Strapping on a gas mask and inflating the sterilized bubble that will soon be your new abode? Stop, put down the bicycle pump, and take these easy steps first.
From the Editors of Women’s Health
For nearly 36 million Americans, spring comes with a major buzzkill: allergies. And natural allergies are only getting more severe. Allergies to pollen, ragweed, and other common airborne triggers have doubled in the past 20 years–a 5 percent per decade increase since the 1970s–clogging up even those who’ve always been sniffle-free.
Plus, allergy seasons are longer. “Hay fever is typically caused by trees in the spring, grasses in the summer, and ragweed in the fall,” explains Paul R. Epstein, M.D., associate director of the Center for Health and the Global Environment at Harvard Medical School. But thanks to global warming, our growing seasons are lengthening. “In some states, spring is coming 10 to 14 days earlier than it did 20 years ago,” says Kim Knowlton, Dr.P.H., a senior scientist with the Natural Resources Defense Council’s Health and Environment program. And that trend is likely to continue.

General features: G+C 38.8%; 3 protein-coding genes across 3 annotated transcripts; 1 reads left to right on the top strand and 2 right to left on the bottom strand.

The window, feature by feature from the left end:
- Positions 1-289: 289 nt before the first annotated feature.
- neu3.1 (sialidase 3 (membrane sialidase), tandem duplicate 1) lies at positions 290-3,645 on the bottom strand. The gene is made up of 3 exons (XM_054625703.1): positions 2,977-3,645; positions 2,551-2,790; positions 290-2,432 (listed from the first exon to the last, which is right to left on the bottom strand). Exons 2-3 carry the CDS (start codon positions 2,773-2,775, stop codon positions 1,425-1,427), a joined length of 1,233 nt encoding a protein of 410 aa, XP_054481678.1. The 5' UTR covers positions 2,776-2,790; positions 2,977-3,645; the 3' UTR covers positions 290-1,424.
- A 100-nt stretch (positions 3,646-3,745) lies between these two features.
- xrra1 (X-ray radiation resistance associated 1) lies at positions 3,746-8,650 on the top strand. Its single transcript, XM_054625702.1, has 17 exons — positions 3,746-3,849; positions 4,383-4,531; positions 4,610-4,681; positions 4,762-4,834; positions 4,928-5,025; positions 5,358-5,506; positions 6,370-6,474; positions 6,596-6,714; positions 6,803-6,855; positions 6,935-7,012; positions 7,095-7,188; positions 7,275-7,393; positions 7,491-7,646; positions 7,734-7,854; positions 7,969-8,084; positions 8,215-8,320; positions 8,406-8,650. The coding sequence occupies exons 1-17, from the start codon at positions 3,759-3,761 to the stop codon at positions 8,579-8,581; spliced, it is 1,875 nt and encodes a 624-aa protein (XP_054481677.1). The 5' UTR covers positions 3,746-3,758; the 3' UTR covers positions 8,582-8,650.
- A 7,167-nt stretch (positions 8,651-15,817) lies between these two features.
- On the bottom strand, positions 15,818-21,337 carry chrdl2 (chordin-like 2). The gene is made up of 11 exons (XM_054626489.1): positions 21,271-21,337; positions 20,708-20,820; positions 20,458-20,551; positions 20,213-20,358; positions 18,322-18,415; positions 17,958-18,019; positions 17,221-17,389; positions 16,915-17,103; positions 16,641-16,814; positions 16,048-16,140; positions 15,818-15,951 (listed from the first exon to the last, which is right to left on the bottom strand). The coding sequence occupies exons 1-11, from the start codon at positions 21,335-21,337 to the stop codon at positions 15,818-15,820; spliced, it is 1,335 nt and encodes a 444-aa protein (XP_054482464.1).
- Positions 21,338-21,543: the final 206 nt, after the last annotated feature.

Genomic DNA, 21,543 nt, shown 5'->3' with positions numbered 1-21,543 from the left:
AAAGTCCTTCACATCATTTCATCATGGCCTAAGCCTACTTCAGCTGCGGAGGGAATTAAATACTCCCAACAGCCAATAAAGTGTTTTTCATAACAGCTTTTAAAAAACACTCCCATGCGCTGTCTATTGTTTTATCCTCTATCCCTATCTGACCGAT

Get a grip on your allergies by crushing your culprits first:
Pollen is growing out of control. In case you’ve erased ninth-grade bio from your brain, here’s a recap: To grow, plants require sunlight, water, warmth, and carbon dioxide. But these days they’re getting way more of those last two than they need.
“Ten years ago we thought, ‘OK, more carbon dioxide in the atmosphere means more energy for plants, so they’ll grow better,’” Epstein says. Weeds (such as ragweed), however, aren’t merely flourishing; they’re reproducing like jackrabbits. And there’s not just extra pollen circulating around your schnoz–the CO2 overload has also led to a kind of superpollen that’s more allergenic, so that just a teeny amount can get your nose running.